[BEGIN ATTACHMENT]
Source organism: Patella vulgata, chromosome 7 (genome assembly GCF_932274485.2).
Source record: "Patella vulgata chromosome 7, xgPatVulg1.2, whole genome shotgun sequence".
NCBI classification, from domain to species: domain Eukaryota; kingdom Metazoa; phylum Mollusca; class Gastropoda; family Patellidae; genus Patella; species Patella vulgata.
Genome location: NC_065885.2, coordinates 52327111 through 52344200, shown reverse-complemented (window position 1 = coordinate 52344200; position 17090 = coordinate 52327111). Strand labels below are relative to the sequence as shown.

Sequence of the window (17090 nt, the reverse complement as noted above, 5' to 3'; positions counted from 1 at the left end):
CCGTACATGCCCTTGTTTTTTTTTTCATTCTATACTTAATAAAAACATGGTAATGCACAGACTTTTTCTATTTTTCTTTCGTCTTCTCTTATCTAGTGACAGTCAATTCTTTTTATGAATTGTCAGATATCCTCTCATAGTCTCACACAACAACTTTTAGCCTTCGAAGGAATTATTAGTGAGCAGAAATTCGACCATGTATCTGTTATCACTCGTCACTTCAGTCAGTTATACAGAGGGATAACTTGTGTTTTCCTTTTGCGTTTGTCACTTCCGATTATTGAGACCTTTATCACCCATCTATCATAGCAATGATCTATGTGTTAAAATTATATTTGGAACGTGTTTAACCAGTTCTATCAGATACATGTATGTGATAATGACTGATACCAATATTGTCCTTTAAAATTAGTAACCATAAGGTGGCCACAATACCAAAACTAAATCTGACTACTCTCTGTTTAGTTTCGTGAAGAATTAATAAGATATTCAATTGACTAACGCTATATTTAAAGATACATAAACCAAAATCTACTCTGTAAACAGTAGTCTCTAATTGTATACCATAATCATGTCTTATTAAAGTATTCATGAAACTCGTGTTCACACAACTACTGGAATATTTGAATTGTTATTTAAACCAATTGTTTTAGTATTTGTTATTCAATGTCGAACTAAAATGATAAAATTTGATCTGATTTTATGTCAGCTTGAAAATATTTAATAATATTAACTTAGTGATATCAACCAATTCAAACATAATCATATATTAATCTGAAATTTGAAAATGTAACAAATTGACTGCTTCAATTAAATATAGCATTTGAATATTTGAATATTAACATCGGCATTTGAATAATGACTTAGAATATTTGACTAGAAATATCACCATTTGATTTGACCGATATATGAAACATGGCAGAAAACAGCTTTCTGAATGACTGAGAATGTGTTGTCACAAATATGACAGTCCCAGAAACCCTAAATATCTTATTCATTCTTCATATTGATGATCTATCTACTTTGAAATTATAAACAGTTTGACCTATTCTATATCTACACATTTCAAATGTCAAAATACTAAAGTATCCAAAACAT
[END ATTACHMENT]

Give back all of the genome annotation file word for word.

Source organism: Patella vulgata, chromosome 7 (genome assembly GCF_932274485.2).
Source record: "Patella vulgata chromosome 7, xgPatVulg1.2, whole genome shotgun sequence".
NCBI classification, from domain to species: domain Eukaryota; kingdom Metazoa; phylum Mollusca; class Gastropoda; family Patellidae; genus Patella; species Patella vulgata.
Genome location: NC_065885.2, coordinates 52327111 through 52344200, shown reverse-complemented (window position 1 = coordinate 52344200; position 17090 = coordinate 52327111). Strand labels below are relative to the sequence as shown.

Sequence of the window (17090 nt, the reverse complement as noted above, 5' to 3'; positions counted from 1 at the left end):
CCGTACATGCCCTTGTTTTTTTTTTCATTCTATACTTAATAAAAACATGGTAATGCACAGACTTTTTCTATTTTTCTTTCGTCTTCTCTTATCTAGTGACAGTCAATTCTTTTTATGAATTGTCAGATATCCTCTCATAGTCTCACACAACAACTTTTAGCCTTCGAAGGAATTATTAGTGAGCAGAAATTCGACCATGTATCTGTTATCACTCGTCACTTCAGTCAGTTATACAGAGGGATAACTTGTGTTTTCCTTTTGCGTTTGTCACTTCCGATTATTGAGACCTTTATCACCCATCTATCATAGCAATGATCTATGTGTTAAAATTATATTTGGAACGTGTTTAACCAGTTCTATCAGATACATGTATGTGATAATGACTGATACCAATATTGTCCTTTAAAATTAGTAACCATAAGGTGGCCACAATACCAAAACTAAATCTGACTACTCTCTGTTTAGTTTCGTGAAGAATTAATAAGATATTCAATTGACTAACGCTATATTTAAAGATACATAAACCAAAATCTACTCTGTAAACAGTAGTCTCTAATTGTATACCATAATCATGTCTTATTAAAGTATTCATGAAACTCGTGTTCACACAACTACTGGAATATTTGAATTGTTATTTAAACCAATTGTTTTAGTATTTGTTATTCAATGTCGAACTAAAATGATAAAATTTGATCTGATTTTATGTCAGCTTGAAAATATTTAATAATATTAACTTAGTGATATCAACCAATTCAAACATAATCATATATTAATCTGAAATTTGAAAATGTAACAAATTGACTGCTTCAATTAAATATAGCATTTGAATATTTGAATATTAACATCGGCATTTGAATAATGACTTAGAATATTTGACTAGAAATATCACCATTTGATTTGACCGATATATGAAACATGGCAGAAAACAGCTTTCTGAATGACTGAGAATGTGTTGTCACAAATATGACAGTCCCAGAAACCCTAAATATCTTATTCATTCTTCATATTGATGATCTATCTACTTTGAAATTATAAACAGTTTGACCTATTCTATATCTACACATTTCAAATGTCAAAATACTAAAGTATCCAAAACAT